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Photo by Canva

A weekly summary of anything that is new and disrupting in the marketing industry.

This time, we dig into the continuation of the struggle on disinformation, as well as a slow — however optimistic — recovery from the crisis.

1. Despite its failed past attempts, Facebook is still testing news editing 📰. The technological giant once hired news editors to curate content for the users, fired the editors after replacing them with an algorithm only to archive it after it was said to promote “fake news.”

The new feature, Facebook News, is available to American users clicking on the More button on the app. It contains carefully selected filtered news (from trusted sources, with a great mass of users, and more). There is also an option to filter content based on tags, such as the Black Lives Matter protest. …


Smart practices used by the most prominent brands

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Photo by camilo jimenez on Unsplash

Elections are now being held in Israel for the third time within one year. Even when the third time isn’t quite the charm, it’s natural for everyone to want their content to be “elected” in terms of views and organic reach. Understandably, they believe the message will have a maximum impact if they respond to events in real-time. However, to get people’s attention, it’s not enough to write something powerful. You need to know the territory and conquer it creatively, to collaborate, and show devotion to the brand’s values. How? Here’s a story.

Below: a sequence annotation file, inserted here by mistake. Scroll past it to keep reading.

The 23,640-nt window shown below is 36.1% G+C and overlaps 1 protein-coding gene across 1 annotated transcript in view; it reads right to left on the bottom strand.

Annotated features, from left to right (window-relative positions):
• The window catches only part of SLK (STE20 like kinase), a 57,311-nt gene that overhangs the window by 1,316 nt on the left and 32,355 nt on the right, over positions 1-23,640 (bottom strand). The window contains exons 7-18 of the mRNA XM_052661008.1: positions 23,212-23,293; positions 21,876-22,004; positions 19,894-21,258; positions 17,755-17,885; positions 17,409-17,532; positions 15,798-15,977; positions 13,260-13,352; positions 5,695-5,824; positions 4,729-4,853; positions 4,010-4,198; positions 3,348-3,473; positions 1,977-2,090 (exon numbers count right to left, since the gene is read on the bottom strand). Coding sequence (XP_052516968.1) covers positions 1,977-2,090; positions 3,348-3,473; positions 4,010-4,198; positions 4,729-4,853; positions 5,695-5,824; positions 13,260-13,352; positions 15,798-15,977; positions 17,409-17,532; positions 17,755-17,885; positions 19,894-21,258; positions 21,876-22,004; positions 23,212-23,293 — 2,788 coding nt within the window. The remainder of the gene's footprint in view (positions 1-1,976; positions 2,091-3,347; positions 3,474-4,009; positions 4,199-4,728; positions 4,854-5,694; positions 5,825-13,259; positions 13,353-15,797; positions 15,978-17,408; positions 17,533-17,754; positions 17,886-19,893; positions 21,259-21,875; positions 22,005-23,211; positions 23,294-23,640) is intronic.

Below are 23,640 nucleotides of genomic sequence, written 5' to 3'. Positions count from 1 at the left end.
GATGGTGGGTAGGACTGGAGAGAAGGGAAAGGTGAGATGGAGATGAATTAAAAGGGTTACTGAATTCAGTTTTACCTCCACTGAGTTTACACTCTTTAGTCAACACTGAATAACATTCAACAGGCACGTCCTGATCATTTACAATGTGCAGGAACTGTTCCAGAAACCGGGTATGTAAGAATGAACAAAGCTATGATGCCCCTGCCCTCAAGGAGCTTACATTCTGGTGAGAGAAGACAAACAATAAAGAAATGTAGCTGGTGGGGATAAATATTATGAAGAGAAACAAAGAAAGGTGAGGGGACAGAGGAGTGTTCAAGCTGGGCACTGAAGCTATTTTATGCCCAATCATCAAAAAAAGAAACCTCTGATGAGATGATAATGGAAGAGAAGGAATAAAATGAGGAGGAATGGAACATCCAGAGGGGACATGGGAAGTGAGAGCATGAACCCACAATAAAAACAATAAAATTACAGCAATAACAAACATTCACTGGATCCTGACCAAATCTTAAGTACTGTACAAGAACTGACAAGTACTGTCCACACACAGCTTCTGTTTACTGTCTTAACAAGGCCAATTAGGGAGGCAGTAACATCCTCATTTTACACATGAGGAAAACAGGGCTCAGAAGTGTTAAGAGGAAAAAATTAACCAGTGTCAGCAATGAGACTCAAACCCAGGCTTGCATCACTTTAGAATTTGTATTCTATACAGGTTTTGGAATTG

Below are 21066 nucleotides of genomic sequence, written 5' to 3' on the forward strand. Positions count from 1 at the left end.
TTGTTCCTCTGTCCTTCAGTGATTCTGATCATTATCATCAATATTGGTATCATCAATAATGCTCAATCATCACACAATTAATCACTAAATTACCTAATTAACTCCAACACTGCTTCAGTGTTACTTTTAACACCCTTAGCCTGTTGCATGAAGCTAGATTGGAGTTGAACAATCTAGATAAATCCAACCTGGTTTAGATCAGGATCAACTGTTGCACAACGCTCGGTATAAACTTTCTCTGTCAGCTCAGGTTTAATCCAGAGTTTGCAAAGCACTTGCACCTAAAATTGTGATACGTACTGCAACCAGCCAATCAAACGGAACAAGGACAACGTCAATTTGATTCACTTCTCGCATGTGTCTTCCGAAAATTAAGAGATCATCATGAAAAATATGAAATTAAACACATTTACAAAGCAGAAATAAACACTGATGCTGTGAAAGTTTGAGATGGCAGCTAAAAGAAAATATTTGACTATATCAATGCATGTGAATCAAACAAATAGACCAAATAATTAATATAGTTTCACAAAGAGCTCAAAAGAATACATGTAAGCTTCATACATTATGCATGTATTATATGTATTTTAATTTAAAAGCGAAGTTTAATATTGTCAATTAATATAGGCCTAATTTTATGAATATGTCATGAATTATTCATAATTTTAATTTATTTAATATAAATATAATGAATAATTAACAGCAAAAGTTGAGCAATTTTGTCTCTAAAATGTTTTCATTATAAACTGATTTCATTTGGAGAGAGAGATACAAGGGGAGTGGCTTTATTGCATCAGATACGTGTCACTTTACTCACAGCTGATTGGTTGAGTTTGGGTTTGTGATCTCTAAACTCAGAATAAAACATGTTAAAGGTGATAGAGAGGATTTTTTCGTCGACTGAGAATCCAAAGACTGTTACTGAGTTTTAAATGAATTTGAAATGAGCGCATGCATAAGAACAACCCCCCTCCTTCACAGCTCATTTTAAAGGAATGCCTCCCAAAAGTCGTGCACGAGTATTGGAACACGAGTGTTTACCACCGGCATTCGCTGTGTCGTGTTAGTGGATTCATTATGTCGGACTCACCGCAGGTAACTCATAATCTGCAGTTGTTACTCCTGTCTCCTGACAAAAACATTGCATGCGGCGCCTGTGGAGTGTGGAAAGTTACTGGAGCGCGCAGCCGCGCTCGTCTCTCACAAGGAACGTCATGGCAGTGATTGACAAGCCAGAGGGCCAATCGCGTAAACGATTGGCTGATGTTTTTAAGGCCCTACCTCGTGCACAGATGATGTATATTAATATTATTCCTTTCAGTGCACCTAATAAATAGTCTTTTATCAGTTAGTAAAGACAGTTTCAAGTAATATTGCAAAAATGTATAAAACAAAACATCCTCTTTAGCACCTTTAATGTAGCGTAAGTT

Back in 2018, the price of a 30-second Superbowl commercial was five million dollars. But in 2013, what got viewers’ attention was not a commercial. …


Just think of writing as your second job

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Writing a novel is a long-term adventure. You can’t finish and edit it in a few short sessions, like a short story, or a few hours, like a blog post. How long this adventure lasts? It mostly depends on you, writers. Do you work full or part-time? Do you write inside or outside of your residence? Do you write in the morning or the evening? And do you have kids, a very needy dog, or other distracting factors?

It’s been two years since I’ve started writing City of Dry Bones, a Hebrew horror thriller set in rural Israel, during the National Novel Writing Month in Tel Aviv. During that time, I got to speak with many writers, with different lifestyles and more or less free time than my own. Most of them have yet to finish their novel, and hopefully will do so in the current November or afterward. Those who had completed reported the writing lasted one to five years (!). I’m referring to writing only. …


The Q&A website is one of the few online places where Israelis and Palestinians can openly discuss the conflict — but not necessarily with one another

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Image by Bruce Emmerling from Pixabay